Jury Poker: A Statistical Analysis of the Fair Cross-Section Requirement

20 Pages Posted: 29 Jun 2010 Last revised: 27 Sep 2011

See all articles by Richard M. Re

Richard M. Re

University of Virginia School of Law

Date Written: June 28, 2010


This Commentary compares jury selection with poker in order to explore the statistical principles underlying Sixth Amendment fair cross-section jurisprudence. When distinctive groups are systematically excluded from jury service, defendants suffer an ex ante reduction in their chances of having distinctive group members in their trial juries. As the Supreme Court has recognized, this probabilistic injury is akin to the injury that card players suffer when playing with a “stacked” deck of cards. Moreover, that injury can be measured with the help of the binomial theorem and the “disparity-of-risk” test. After proposing a new 50% threshold for the disparity-of-risk test, this Commentary goes on to explain why the statistical approaches currently used by courts simply do not measure the probabilistic injuries that fair cross-section violations inflict on criminal defendants. A better approach would combine the tests already used by courts in order to approximate the relatively complex disparity of risk test.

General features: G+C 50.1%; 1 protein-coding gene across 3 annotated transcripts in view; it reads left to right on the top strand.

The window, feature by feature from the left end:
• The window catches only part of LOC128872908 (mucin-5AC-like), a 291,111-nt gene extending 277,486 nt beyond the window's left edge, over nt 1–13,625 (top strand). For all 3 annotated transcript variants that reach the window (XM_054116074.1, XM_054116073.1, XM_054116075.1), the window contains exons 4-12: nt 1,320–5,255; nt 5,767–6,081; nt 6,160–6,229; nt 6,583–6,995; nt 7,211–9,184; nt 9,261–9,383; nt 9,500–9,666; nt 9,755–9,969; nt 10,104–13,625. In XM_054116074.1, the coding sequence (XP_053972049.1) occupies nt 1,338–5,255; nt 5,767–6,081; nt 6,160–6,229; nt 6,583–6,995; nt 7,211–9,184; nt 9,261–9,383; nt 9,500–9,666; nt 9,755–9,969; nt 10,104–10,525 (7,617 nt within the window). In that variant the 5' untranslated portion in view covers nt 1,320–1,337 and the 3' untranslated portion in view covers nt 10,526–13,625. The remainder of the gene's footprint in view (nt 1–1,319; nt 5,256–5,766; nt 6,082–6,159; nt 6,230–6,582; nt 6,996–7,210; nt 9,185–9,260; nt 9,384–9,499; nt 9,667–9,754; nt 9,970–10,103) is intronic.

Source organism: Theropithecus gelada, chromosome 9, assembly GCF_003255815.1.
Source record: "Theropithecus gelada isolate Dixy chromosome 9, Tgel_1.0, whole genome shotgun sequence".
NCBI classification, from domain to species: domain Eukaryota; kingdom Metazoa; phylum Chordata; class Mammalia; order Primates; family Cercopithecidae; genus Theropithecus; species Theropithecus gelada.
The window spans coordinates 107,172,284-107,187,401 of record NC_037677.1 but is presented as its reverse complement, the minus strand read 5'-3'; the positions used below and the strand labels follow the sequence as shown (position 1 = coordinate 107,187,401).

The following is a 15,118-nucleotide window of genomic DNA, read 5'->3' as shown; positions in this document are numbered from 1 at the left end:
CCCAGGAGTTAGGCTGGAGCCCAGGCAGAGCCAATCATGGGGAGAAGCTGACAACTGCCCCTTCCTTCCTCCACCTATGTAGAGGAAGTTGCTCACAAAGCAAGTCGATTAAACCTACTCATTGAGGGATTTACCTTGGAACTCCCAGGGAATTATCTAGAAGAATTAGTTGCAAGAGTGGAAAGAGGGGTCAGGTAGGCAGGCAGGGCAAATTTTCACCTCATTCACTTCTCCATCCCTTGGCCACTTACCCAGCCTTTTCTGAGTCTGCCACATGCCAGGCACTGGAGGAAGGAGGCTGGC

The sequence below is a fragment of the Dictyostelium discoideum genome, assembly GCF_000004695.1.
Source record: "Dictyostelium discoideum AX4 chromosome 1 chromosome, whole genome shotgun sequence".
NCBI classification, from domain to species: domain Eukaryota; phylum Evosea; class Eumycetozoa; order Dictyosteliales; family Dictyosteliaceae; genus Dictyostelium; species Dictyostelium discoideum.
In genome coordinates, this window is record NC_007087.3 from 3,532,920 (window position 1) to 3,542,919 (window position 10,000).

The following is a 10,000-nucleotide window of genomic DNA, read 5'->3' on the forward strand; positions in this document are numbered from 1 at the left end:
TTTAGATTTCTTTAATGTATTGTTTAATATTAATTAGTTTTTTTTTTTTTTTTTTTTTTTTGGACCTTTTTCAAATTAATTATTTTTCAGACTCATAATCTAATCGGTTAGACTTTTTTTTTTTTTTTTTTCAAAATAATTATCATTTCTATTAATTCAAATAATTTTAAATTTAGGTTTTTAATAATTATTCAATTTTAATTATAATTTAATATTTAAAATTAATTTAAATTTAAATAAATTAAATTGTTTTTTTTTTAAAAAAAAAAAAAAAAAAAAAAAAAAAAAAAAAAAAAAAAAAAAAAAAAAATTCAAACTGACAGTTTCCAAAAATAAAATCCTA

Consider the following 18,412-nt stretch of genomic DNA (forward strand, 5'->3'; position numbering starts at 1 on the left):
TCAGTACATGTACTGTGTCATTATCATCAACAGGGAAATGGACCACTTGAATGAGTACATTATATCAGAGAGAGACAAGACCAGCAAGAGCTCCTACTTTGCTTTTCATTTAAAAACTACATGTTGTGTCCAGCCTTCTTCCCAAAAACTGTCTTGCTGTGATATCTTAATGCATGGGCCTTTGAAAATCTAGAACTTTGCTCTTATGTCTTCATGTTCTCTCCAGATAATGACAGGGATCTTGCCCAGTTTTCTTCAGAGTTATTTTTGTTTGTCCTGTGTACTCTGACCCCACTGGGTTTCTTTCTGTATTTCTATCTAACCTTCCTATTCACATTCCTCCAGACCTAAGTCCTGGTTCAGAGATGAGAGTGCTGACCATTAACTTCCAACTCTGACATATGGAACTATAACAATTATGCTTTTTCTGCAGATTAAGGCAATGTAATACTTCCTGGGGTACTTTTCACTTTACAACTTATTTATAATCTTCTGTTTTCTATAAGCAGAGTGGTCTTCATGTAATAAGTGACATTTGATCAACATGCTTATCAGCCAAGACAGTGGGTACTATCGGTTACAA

Keywords: fair cross-section requirement, Batson, jury selection, Berghuis v. Smith

Suggested Citation

Re, Richard M., Jury Poker: A Statistical Analysis of the Fair Cross-Section Requirement (June 28, 2010). Ohio State Journal of Criminal Law, Vol. 8, No. 2, 2011, Available at SSRN: https://ssrn.com/abstract=1631743

Richard M. Re (Contact Author)

University of Virginia School of Law ( email )

580 Massie Road
Charlottesville, VA 22903
United States

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